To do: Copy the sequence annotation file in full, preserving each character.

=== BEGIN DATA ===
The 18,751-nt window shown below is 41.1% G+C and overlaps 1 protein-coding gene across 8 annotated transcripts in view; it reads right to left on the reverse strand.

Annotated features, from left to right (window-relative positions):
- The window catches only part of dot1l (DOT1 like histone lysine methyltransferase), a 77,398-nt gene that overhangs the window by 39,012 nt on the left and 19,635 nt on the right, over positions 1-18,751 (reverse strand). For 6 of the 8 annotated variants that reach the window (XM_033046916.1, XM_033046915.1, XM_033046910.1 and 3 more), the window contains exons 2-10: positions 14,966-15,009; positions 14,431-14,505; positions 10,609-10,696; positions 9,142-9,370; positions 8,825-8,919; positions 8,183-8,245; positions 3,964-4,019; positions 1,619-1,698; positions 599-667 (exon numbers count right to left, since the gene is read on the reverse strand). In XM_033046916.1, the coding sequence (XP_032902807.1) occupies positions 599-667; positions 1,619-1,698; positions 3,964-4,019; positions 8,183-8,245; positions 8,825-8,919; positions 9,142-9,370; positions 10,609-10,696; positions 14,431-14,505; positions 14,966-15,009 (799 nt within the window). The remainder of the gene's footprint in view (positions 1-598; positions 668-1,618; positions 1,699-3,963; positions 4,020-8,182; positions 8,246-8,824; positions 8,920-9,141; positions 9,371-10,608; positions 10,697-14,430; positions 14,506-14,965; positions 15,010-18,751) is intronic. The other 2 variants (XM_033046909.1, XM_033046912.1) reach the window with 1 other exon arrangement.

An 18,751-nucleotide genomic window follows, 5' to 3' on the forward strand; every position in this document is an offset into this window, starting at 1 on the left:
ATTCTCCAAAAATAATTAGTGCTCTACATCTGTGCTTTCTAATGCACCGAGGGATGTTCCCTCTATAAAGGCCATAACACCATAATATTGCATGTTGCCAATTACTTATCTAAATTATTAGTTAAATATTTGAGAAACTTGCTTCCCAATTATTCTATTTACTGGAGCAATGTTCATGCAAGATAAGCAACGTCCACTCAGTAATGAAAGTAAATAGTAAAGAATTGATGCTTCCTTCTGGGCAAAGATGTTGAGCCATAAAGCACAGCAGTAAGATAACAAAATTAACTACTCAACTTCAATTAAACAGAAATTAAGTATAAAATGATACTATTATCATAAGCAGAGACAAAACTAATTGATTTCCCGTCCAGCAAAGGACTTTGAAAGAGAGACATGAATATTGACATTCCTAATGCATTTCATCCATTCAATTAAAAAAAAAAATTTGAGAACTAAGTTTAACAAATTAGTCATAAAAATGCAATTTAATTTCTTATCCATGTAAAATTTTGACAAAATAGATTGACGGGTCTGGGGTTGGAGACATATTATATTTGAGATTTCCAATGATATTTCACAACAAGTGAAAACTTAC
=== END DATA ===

The 18,751-nt window shown below is 41.1% G+C and overlaps 1 protein-coding gene across 8 annotated transcripts in view; it reads right to left on the reverse strand.

Annotated features, from left to right (window-relative positions):
- The window catches only part of dot1l (DOT1 like histone lysine methyltransferase), a 77,398-nt gene that overhangs the window by 39,012 nt on the left and 19,635 nt on the right, over positions 1-18,751 (reverse strand). For 6 of the 8 annotated variants that reach the window (XM_033046916.1, XM_033046915.1, XM_033046910.1 and 3 more), the window contains exons 2-10: positions 14,966-15,009; positions 14,431-14,505; positions 10,609-10,696; positions 9,142-9,370; positions 8,825-8,919; positions 8,183-8,245; positions 3,964-4,019; positions 1,619-1,698; positions 599-667 (exon numbers count right to left, since the gene is read on the reverse strand). In XM_033046916.1, the coding sequence (XP_032902807.1) occupies positions 599-667; positions 1,619-1,698; positions 3,964-4,019; positions 8,183-8,245; positions 8,825-8,919; positions 9,142-9,370; positions 10,609-10,696; positions 14,431-14,505; positions 14,966-15,009 (799 nt within the window). The remainder of the gene's footprint in view (positions 1-598; positions 668-1,618; positions 1,699-3,963; positions 4,020-8,182; positions 8,246-8,824; positions 8,920-9,141; positions 9,371-10,608; positions 10,697-14,430; positions 14,506-14,965; positions 15,010-18,751) is intronic. The other 2 variants (XM_033046909.1, XM_033046912.1) reach the window with 1 other exon arrangement.

An 18,751-nucleotide genomic window follows, 5' to 3' on the forward strand; every position in this document is an offset into this window, starting at 1 on the left:
ATTCTCCAAAAATAATTAGTGCTCTACATCTGTGCTTTCTAATGCACCGAGGGATGTTCCCTCTATAAAGGCCATAACACCATAATATTGCATGTTGCCAATTACTTATCTAAATTATTAGTTAAATATTTGAGAAACTTGCTTCCCAATTATTCTATTTACTGGAGCAATGTTCATGCAAGATAAGCAACGTCCACTCAGTAATGAAAGTAAATAGTAAAGAATTGATGCTTCCTTCTGGGCAAAGATGTTGAGCCATAAAGCACAGCAGTAAGATAACAAAATTAACTACTCAACTTCAATTAAACAGAAATTAAGTATAAAATGATACTATTATCATAAGCAGAGACAAAACTAATTGATTTCCCGTCCAGCAAAGGACTTTGAAAGAGAGACATGAATATTGACATTCCTAATGCATTTCATCCATTCAATTAAAAAAAAAAATTTGAGAACTAAGTTTAACAAATTAGTCATAAAAATGCAATTTAATTTCTTATCCATGTAAAATTTTGACAAAATAGATTGACGGGTCTGGGGTTGGAGACATATTATATTTGAGATTTCCAATGATATTTCACAACAAGTGAAAACTTAC